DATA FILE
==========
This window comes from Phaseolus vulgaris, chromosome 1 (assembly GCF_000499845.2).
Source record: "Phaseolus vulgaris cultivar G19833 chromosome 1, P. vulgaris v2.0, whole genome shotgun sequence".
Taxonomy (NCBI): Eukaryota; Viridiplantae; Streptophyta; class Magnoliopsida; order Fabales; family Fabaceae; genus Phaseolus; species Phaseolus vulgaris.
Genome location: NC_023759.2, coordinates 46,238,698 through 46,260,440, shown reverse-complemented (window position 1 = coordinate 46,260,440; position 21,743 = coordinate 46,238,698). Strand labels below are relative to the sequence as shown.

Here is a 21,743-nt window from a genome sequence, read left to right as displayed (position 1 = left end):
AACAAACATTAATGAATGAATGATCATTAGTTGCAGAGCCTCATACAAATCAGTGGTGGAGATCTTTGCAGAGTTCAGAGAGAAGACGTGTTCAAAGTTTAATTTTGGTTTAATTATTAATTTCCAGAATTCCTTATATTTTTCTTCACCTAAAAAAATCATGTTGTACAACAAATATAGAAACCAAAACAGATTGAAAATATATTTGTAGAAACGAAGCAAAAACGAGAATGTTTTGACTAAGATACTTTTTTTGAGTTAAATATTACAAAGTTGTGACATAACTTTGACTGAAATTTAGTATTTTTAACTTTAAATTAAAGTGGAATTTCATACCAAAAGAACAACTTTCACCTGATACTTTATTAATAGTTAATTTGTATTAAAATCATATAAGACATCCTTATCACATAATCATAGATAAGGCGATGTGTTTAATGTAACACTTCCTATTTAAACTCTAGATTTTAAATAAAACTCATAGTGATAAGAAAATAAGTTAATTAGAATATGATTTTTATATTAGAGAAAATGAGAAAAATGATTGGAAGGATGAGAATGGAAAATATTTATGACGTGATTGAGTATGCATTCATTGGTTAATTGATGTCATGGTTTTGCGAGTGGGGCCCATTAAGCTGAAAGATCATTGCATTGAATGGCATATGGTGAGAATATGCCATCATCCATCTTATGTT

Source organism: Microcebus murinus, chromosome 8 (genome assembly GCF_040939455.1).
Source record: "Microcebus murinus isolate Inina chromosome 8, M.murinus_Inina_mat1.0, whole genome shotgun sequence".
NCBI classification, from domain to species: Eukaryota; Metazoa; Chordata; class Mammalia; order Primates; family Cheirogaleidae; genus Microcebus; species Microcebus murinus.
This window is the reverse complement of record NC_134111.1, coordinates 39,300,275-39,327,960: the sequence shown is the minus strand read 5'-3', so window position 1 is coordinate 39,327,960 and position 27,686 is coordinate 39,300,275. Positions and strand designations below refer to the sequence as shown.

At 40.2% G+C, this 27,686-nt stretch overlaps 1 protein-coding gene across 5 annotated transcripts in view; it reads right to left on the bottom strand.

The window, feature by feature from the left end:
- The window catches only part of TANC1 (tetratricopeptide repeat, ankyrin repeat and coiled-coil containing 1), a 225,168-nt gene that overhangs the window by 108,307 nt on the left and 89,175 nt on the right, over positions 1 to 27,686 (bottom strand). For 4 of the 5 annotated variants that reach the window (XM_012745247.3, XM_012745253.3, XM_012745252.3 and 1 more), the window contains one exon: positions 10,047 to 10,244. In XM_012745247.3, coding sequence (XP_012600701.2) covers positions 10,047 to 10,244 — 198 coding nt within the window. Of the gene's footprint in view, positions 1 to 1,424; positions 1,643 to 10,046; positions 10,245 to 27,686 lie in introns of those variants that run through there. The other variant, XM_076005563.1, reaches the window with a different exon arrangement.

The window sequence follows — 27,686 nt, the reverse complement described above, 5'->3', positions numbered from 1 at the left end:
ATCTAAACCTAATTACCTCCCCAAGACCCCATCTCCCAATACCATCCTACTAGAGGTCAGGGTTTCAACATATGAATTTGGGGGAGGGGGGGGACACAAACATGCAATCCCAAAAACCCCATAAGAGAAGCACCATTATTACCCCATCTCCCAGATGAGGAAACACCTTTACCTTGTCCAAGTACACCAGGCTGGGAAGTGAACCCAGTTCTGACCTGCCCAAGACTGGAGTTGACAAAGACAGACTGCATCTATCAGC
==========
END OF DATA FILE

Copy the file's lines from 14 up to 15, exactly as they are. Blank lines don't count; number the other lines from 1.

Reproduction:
The window sequence follows — 27,686 nt, the reverse complement described above, 5'->3', positions numbered from 1 at the left end:
ATCTAAACCTAATTACCTCCCCAAGACCCCATCTCCCAATACCATCCTACTAGAGGTCAGGGTTTCAACATATGAATTTGGGGGAGGGGGGGGACACAAACATGCAATCCCAAAAACCCCATAAGAGAAGCACCATTATTACCCCATCTCCCAGATGAGGAAACACCTTTACCTTGTCCAAGTACACCAGGCTGGGAAGTGAACCCAGTTCTGACCTGCCCAAGACTGGAGTTGACAAAGACAGACTGCATCTATCAGC